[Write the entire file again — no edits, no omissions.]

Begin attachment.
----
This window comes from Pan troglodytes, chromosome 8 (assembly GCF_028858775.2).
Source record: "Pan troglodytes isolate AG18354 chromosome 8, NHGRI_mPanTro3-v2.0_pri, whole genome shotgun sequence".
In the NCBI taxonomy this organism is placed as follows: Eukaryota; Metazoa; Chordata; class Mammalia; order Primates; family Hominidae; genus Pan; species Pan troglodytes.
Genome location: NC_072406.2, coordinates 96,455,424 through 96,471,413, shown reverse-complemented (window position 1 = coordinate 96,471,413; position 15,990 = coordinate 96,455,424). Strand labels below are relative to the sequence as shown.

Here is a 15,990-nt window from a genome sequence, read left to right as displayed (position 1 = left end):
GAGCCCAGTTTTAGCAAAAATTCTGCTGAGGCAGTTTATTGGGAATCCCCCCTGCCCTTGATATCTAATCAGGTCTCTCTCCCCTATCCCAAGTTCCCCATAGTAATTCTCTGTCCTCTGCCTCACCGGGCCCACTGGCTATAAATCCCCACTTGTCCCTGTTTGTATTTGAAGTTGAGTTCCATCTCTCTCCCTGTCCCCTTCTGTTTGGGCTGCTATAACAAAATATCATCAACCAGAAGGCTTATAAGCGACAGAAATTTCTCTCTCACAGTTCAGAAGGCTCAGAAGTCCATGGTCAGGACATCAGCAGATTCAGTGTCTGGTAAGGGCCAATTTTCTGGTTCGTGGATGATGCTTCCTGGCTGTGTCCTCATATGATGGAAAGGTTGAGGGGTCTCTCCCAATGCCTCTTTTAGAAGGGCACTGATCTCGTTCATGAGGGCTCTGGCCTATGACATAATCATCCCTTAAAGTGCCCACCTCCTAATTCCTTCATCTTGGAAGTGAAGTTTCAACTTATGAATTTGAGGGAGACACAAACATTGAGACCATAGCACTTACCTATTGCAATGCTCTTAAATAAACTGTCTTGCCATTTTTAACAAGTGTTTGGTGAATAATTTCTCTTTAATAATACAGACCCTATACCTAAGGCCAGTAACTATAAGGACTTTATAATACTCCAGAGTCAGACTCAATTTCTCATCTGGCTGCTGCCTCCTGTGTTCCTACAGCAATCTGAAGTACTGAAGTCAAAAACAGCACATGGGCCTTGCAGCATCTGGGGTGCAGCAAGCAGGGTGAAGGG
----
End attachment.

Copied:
This window comes from Pan troglodytes, chromosome 8 (assembly GCF_028858775.2).
Source record: "Pan troglodytes isolate AG18354 chromosome 8, NHGRI_mPanTro3-v2.0_pri, whole genome shotgun sequence".
In the NCBI taxonomy this organism is placed as follows: Eukaryota; Metazoa; Chordata; class Mammalia; order Primates; family Hominidae; genus Pan; species Pan troglodytes.
Genome location: NC_072406.2, coordinates 96,455,424 through 96,471,413, shown reverse-complemented (window position 1 = coordinate 96,471,413; position 15,990 = coordinate 96,455,424). Strand labels below are relative to the sequence as shown.

Here is a 15,990-nt window from a genome sequence, read left to right as displayed (position 1 = left end):
GAGCCCAGTTTTAGCAAAAATTCTGCTGAGGCAGTTTATTGGGAATCCCCCCTGCCCTTGATATCTAATCAGGTCTCTCTCCCCTATCCCAAGTTCCCCATAGTAATTCTCTGTCCTCTGCCTCACCGGGCCCACTGGCTATAAATCCCCACTTGTCCCTGTTTGTATTTGAAGTTGAGTTCCATCTCTCTCCCTGTCCCCTTCTGTTTGGGCTGCTATAACAAAATATCATCAACCAGAAGGCTTATAAGCGACAGAAATTTCTCTCTCACAGTTCAGAAGGCTCAGAAGTCCATGGTCAGGACATCAGCAGATTCAGTGTCTGGTAAGGGCCAATTTTCTGGTTCGTGGATGATGCTTCCTGGCTGTGTCCTCATATGATGGAAAGGTTGAGGGGTCTCTCCCAATGCCTCTTTTAGAAGGGCACTGATCTCGTTCATGAGGGCTCTGGCCTATGACATAATCATCCCTTAAAGTGCCCACCTCCTAATTCCTTCATCTTGGAAGTGAAGTTTCAACTTATGAATTTGAGGGAGACACAAACATTGAGACCATAGCACTTACCTATTGCAATGCTCTTAAATAAACTGTCTTGCCATTTTTAACAAGTGTTTGGTGAATAATTTCTCTTTAATAATACAGACCCTATACCTAAGGCCAGTAACTATAAGGACTTTATAATACTCCAGAGTCAGACTCAATTTCTCATCTGGCTGCTGCCTCCTGTGTTCCTACAGCAATCTGAAGTACTGAAGTCAAAAACAGCACATGGGCCTTGCAGCATCTGGGGTGCAGCAAGCAGGGTGAAGGG